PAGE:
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      FMS-like tyrosine kinase 3 is required for dendritic cell development in peripheral lymphoid tissues

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          Abstract

          Dendritic cell (DC) development begins in the bone marrow but is not completed until after immature progenitors reach their sites of residence in lymphoid organs. The hematopoietic growth factors regulating these processes are poorly understood. Here we examine the effects of FMS-like tyrosine kinase 3 (Flt3) signaling on macrophage DC progenitors (MDP) in the bone marrow and on peripheral DCs. We find that the MDP compartment is responsive to super–physiologic levels of Flt3 ligand (Flt3L) but is not dependent on Flt3 for its homeostatic maintenance in vivo. In contrast, Flt3 is essential in regulation of homeostatic DC development in the spleen where it is required to maintain normal numbers of DCs by controlling their division in the periphery.

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          Taking dendritic cells into medicine.

          Dendritic cells (DCs) orchestrate a repertoire of immune responses that bring about resistance to infection and silencing or tolerance to self. In the settings of infection and cancer, microbes and tumours can exploit DCs to evade immunity, but DCs also can generate resistance, a capacity that is readily enhanced with DC-targeted vaccines. During allergy, autoimmunity and transplant rejection, DCs instigate unwanted responses that cause disease, but, again, DCs can be harnessed to silence these conditions with novel therapies. Here we present some medical implications of DC biology that account for illness and provide opportunities for prevention and therapy.
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            Mice lacking flt3 ligand have deficient hematopoiesis affecting hematopoietic progenitor cells, dendritic cells, and natural killer cells.

            The ligand for the receptor tyrosine kinase fms-like tyrosine kinase 3 (flt3), also referred to as fetal liver kinase-2 (flk-2), has an important role in hematopoiesis. The flt3 ligand (flt3L) is a growth factor for hematopoietic progenitors and induces hematopoietic progenitor and stem cell mobilization in vivo. In addition, when mice are treated with flt3L immature B cells, natural killer (NK) cells and dendritic cells (DC) are expanded in vivo. To further elucidate the role of flt3L in hematopoiesis, mice lacking flt3L (flt3L-/-) were generated by targeted gene disruption. Leukocyte cellularity was reduced in the bone marrow, peripheral blood, lymph nodes (LN), and spleen. Thymic cellularity, blood hematocrit, and platelet numbers were not affected. Significantly reduced numbers of myeloid and B-lymphoid progenitors were noted in the BM of flt3L-/- mice. In addition a marked deficiency of NK cells in the spleen was noted. DC numbers were also reduced in the spleen, LN, and thymus. Both myeloid-related (CD11c(++) CD8alpha(-)) and lymphoid-related (CD11c(++) CD8alpha(+)) DC numbers were affected. We conclude that flt3L has an important role in the expansion of early hematopoietic progenitors and in the generation of mature peripheral leukocytes.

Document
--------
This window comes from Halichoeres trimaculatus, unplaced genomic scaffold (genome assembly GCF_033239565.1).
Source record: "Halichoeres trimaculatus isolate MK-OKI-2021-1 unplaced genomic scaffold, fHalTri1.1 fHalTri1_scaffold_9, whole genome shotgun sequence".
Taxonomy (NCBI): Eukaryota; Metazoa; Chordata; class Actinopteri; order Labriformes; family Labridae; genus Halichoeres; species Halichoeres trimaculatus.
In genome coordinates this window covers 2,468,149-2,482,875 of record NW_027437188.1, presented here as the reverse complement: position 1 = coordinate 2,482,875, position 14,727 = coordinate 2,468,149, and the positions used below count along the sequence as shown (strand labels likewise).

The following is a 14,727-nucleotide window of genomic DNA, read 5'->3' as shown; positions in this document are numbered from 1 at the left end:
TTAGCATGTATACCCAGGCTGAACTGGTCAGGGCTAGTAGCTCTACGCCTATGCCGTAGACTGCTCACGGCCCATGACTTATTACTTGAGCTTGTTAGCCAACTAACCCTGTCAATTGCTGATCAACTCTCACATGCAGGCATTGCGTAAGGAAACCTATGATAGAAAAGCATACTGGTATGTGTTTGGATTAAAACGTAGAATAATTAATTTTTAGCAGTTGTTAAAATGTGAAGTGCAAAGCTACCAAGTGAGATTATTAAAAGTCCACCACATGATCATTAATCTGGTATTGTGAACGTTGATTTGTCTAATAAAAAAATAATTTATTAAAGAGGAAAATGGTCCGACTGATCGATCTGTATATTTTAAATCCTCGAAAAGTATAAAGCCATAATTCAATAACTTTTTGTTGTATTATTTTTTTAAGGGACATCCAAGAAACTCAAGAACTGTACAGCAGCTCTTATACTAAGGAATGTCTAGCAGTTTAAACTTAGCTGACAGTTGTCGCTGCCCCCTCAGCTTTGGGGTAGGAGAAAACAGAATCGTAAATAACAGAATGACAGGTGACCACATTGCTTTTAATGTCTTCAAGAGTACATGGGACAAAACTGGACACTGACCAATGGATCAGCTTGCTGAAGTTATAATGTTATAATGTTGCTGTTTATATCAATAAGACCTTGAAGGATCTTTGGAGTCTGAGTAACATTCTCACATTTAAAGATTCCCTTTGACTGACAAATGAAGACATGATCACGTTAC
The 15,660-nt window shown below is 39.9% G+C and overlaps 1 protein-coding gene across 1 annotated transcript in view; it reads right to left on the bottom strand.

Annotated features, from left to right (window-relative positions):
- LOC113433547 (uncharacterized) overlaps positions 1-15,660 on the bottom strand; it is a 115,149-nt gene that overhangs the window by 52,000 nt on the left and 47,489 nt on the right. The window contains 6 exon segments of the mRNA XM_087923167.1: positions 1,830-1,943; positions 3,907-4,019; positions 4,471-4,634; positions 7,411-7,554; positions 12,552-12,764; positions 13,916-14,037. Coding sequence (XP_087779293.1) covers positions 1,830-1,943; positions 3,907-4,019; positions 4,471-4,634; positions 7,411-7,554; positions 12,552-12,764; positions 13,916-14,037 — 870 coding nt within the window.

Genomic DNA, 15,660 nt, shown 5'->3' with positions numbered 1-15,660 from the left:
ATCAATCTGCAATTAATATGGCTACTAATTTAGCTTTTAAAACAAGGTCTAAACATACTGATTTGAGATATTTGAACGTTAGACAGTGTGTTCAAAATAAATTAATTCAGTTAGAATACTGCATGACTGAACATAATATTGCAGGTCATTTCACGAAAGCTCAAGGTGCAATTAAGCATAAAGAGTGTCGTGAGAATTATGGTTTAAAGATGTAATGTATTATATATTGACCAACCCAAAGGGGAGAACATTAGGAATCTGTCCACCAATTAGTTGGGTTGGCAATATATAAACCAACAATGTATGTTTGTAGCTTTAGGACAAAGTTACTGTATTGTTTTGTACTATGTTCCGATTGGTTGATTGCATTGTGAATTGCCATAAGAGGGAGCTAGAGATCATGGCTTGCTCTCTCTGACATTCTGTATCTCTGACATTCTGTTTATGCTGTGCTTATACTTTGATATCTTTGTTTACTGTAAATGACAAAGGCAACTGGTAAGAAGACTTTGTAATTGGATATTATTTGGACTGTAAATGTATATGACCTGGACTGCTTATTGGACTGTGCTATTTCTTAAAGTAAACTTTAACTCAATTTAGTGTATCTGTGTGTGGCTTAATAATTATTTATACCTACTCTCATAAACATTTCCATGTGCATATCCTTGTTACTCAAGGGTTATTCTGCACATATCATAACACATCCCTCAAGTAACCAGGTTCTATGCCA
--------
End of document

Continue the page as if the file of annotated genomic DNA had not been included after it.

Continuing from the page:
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              Intrinsic and cooperative antigen-presenting functions of dendritic-cell subsets in vivo.

              Dendritic cells (DCs) comprise several subsets, and their roles in the presentation of antigens derived from pathogens, vaccines and self tissues are now beginning to be elucidated. Differences in location, life cycle and intrinsic abilities to capture, process and present antigens on their MHC class I and class II molecules enable each DC subset to have distinct roles in immunity to infection and in the maintenance of self tolerance. Unexpected interactions among DC subsets have also been revealed. These interactions, which allow the integration of the intrinsic abilities of different DC types, enhance the ability of the DC network to respond to multiple scenarios of infection.
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                Author and article information

                Journal
                100941354
                21750
                Nat Immunol
                Nat. Immunol.
                Nature immunology
                1529-2908
                1529-2916
                20 August 2009
                11 May 2008
                June 2008
                17 September 2009
                : 9
                : 6
                : 676-683
                Affiliations
                [1 ]Laboratory of Molecular Immunology, The Rockefeller University, New York, New York, 10065–6399
                [2 ]Department of Gene and Cell Medicine, Mount Sinai School of Medicine, New York, New York 10029
                [3 ]Howard Hughes Medical Institute, The Rockefeller University, New York, New York, 10065–6399
                Author notes
                Correspondence should be addressed to: C.W. ( claudia.waskow@ 123456crt-dresden.de ), Phone: +49-351-458-6520, Fax: +49-351-458-6309
                Article
                NIHMS140534
                10.1038/ni.1615
                2746085
                18469816
                3935f46c-1748-4476-9fe7-cdc562b5552a
                History
                Funding
                Funded by: National Institute of Allergy and Infectious Diseases Extramural Activities : NIAID
                Award ID: P01 AI051573-060004 || AI
                Funded by: Howard Hughes Medical Institute :
                Award ID: || HHMI_
                Categories
                Article

                Immunology
                Immunology

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